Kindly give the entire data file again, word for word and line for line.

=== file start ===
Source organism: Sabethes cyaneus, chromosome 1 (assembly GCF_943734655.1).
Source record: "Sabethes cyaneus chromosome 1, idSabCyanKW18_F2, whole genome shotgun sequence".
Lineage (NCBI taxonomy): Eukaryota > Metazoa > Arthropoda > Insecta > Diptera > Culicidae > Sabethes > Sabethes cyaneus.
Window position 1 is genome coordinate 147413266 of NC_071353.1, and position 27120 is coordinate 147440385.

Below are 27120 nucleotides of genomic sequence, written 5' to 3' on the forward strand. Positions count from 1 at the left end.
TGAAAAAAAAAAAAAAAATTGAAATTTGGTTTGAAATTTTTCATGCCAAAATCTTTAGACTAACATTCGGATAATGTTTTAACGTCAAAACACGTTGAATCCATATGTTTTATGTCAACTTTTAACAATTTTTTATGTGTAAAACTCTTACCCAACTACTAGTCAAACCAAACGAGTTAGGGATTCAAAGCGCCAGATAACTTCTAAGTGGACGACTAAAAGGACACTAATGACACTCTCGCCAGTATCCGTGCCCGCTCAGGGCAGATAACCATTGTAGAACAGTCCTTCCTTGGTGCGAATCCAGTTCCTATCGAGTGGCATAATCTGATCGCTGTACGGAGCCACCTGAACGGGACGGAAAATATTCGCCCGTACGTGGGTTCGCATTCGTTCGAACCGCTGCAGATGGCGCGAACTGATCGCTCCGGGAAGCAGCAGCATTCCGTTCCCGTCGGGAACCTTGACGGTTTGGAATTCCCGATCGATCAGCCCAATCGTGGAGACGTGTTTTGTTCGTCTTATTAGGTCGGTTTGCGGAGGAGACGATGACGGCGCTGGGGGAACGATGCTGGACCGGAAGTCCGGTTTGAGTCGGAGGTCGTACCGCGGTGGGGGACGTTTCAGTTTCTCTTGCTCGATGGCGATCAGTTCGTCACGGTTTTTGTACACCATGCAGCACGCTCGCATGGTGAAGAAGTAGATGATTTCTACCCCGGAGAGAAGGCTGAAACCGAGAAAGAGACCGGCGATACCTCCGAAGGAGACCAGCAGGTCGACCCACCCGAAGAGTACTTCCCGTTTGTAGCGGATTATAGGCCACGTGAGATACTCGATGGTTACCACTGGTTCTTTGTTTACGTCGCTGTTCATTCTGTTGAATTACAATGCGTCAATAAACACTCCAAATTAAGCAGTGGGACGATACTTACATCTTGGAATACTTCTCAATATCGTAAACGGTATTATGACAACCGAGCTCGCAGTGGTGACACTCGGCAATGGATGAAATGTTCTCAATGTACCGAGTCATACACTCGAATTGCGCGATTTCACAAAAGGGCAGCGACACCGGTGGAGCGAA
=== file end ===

Source organism: Sabethes cyaneus, chromosome 1 (assembly GCF_943734655.1).
Source record: "Sabethes cyaneus chromosome 1, idSabCyanKW18_F2, whole genome shotgun sequence".
Lineage (NCBI taxonomy): Eukaryota > Metazoa > Arthropoda > Insecta > Diptera > Culicidae > Sabethes > Sabethes cyaneus.
Window position 1 is genome coordinate 147413266 of NC_071353.1, and position 27120 is coordinate 147440385.

Below are 27120 nucleotides of genomic sequence, written 5' to 3' on the forward strand. Positions count from 1 at the left end.
TGAAAAAAAAAAAAAAAATTGAAATTTGGTTTGAAATTTTTCATGCCAAAATCTTTAGACTAACATTCGGATAATGTTTTAACGTCAAAACACGTTGAATCCATATGTTTTATGTCAACTTTTAACAATTTTTTATGTGTAAAACTCTTACCCAACTACTAGTCAAACCAAACGAGTTAGGGATTCAAAGCGCCAGATAACTTCTAAGTGGACGACTAAAAGGACACTAATGACACTCTCGCCAGTATCCGTGCCCGCTCAGGGCAGATAACCATTGTAGAACAGTCCTTCCTTGGTGCGAATCCAGTTCCTATCGAGTGGCATAATCTGATCGCTGTACGGAGCCACCTGAACGGGACGGAAAATATTCGCCCGTACGTGGGTTCGCATTCGTTCGAACCGCTGCAGATGGCGCGAACTGATCGCTCCGGGAAGCAGCAGCATTCCGTTCCCGTCGGGAACCTTGACGGTTTGGAATTCCCGATCGATCAGCCCAATCGTGGAGACGTGTTTTGTTCGTCTTATTAGGTCGGTTTGCGGAGGAGACGATGACGGCGCTGGGGGAACGATGCTGGACCGGAAGTCCGGTTTGAGTCGGAGGTCGTACCGCGGTGGGGGACGTTTCAGTTTCTCTTGCTCGATGGCGATCAGTTCGTCACGGTTTTTGTACACCATGCAGCACGCTCGCATGGTGAAGAAGTAGATGATTTCTACCCCGGAGAGAAGGCTGAAACCGAGAAAGAGACCGGCGATACCTCCGAAGGAGACCAGCAGGTCGACCCACCCGAAGAGTACTTCCCGTTTGTAGCGGATTATAGGCCACGTGAGATACTCGATGGTTACCACTGGTTCTTTGTTTACGTCGCTGTTCATTCTGTTGAATTACAATGCGTCAATAAACACTCCAAATTAAGCAGTGGGACGATACTTACATCTTGGAATACTTCTCAATATCGTAAACGGTATTATGACAACCGAGCTCGCAGTGGTGACACTCGGCAATGGATGAAATGTTCTCAATGTACCGAGTCATACACTCGAATTGCGCGATTTCACAAAAGGGCAGCGACACCGGTGGAGCGAA